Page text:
FOCUS : Escalating War of Words between China and Taiwan on Missiles (Feb. 12) :
Already home to the world's greatest concentration of ballistic missiles, the Taiwan Straits are likely to become host to a record number of anti-missile missiles. Feeling threatened by Taiwan's possible participation in the U.S. Theater Missile Defense initiative, China has massively increased the number of M-9 and M-11 ballistic missiles targeted on the island, prompting Taiwan's new government to step up its attempts to deploy effective anti-missile defenses.

This is how the story unfolded this week :

Feb. 7 : Taiwan is progressing with the development of an indigenous anti-missile missile, the United Daily News said. The paper said that the Sky Bow II missile proved its ability to intercept incoming missiles during a pair of tests last summer against a simulated attack and an actual Sky Bow ground-to-air missile. Sky Bow, if deployed in the south of the island, could provide an alternative defense if the U.S. refuses to sell PAC-3 due to domestic opposition or pressure from China, the paper said.

Feb. 9 : Taiwanese Defense Minister Tang Fei said Beijing had stepped up its missile threat against Taiwan, and that it is also developing cruise missiles which would pose an even greater danger. In a counter move, Taipei is studying the feasibility of joining the Theatre Missile Defense (TMD) scheme, Tang said.

Feb. 10 : The US State Department said that US officials had briefed Taiwan about advanced missile defense systems but that Taipei's interest in them appeared primarily informational."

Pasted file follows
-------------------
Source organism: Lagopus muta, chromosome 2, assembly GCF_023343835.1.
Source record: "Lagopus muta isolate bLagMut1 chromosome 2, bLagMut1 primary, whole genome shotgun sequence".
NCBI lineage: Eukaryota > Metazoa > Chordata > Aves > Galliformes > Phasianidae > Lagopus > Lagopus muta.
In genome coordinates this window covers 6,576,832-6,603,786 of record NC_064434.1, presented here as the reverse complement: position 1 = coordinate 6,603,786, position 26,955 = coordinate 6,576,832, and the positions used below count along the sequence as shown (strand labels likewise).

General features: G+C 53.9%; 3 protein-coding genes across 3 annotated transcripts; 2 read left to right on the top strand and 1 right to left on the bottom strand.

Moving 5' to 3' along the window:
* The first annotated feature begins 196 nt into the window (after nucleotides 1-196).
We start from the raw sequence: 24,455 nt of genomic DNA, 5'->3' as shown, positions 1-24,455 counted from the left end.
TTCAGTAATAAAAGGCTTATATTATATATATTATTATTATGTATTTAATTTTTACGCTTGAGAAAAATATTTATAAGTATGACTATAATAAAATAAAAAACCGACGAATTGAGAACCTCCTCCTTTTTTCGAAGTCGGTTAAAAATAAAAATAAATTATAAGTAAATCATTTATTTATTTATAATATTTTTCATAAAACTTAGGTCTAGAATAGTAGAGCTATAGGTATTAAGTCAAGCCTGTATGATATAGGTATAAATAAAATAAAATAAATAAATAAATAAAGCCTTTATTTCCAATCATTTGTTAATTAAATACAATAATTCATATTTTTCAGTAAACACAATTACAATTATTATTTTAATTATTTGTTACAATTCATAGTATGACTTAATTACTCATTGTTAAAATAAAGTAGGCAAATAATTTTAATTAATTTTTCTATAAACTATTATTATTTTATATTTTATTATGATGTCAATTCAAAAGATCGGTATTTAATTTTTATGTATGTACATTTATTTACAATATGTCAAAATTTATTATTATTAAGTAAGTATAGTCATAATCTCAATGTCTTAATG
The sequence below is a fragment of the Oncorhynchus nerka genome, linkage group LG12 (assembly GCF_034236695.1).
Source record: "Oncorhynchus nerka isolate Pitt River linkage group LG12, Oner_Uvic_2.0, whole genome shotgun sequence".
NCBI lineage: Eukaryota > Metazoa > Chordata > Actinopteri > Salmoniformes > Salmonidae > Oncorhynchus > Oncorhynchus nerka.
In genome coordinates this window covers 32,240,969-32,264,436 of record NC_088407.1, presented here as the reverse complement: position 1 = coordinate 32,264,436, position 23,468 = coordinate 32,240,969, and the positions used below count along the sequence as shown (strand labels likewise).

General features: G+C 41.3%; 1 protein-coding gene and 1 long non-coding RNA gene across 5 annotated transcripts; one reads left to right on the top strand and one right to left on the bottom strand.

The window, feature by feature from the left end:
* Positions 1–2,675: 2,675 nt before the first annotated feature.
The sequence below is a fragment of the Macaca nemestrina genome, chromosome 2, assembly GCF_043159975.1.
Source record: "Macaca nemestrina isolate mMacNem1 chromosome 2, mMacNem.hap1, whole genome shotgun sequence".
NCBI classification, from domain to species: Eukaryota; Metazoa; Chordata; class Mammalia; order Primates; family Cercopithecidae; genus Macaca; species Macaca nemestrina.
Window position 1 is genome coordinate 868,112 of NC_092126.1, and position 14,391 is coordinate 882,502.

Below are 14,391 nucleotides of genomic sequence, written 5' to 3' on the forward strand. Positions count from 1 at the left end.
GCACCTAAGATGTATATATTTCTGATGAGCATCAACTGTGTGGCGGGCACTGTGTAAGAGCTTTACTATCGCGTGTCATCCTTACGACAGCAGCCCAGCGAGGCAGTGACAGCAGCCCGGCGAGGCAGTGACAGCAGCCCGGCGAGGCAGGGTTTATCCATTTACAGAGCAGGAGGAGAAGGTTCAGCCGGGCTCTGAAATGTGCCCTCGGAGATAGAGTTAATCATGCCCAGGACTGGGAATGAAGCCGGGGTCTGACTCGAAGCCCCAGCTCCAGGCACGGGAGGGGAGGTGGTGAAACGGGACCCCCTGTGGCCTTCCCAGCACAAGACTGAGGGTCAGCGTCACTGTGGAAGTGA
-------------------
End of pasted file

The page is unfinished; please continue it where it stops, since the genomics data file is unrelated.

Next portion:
The Financial Times reported that China that had increased the deployment of M-9 and M-11 missiles targeting Taiwan to between 150 to 200. The number would be expanded to 650 over the next several years, it said quoting military analysts in Washington.

Feb 11 : China has more than 100 M-9 and M-11 surface-to-surface missiles targeted on Taiwan, according to Taiwan defense ministry spokesman Kung Fang-ting (ie, fewer than claimed by the Financial Times report). The missiles are deployed in China's Fujian and Jiangxi provinces.

Background :
 -China's foreign ministry spokesman Sun Yuxi said in January that plans to integrate Taiwan into the TMD program and the continued sale of weapons to it were an "outright violation" of international laws and the three Sino-US joint communiques on the subject.

-The deployment of M-9 and M-11 missiles in coastal regions near Taiwan is China's response to the US-led Theatre Missile Defense scheme, which Beijing has branded a threat to the mainland, according to a Chinese military source.

-Taiwan bought three batteries of PAC-II Plus Patriot missiles from the United States in 1992 for 22.8 billion Taiwan dollars (706 million US) in a bid to beef up its anti-missile power. The three systems were deployed in the greater Taipei area and at least one has started anti-missile missions, the United Daily News newspaper reported in January. The paper said Taiwan would spend some 1.0 billion US dollars to procure PAC III over the next three years.

-The M-9 is capable of delivering a 500-kilogram (1,100-pound) payload over a range between 600 to 1,200 kilometers (360 to 720 miles). The M-11 can carry a 800-kilometer payload over a range of 300 kilometers (180 miles). China's entire arsenal of such missiles numbered about 1,000, sources said.

-About 20 M-9 and M-11 missiles were fired during the 1995-96 PLA exercises in the Taiwan Strait.

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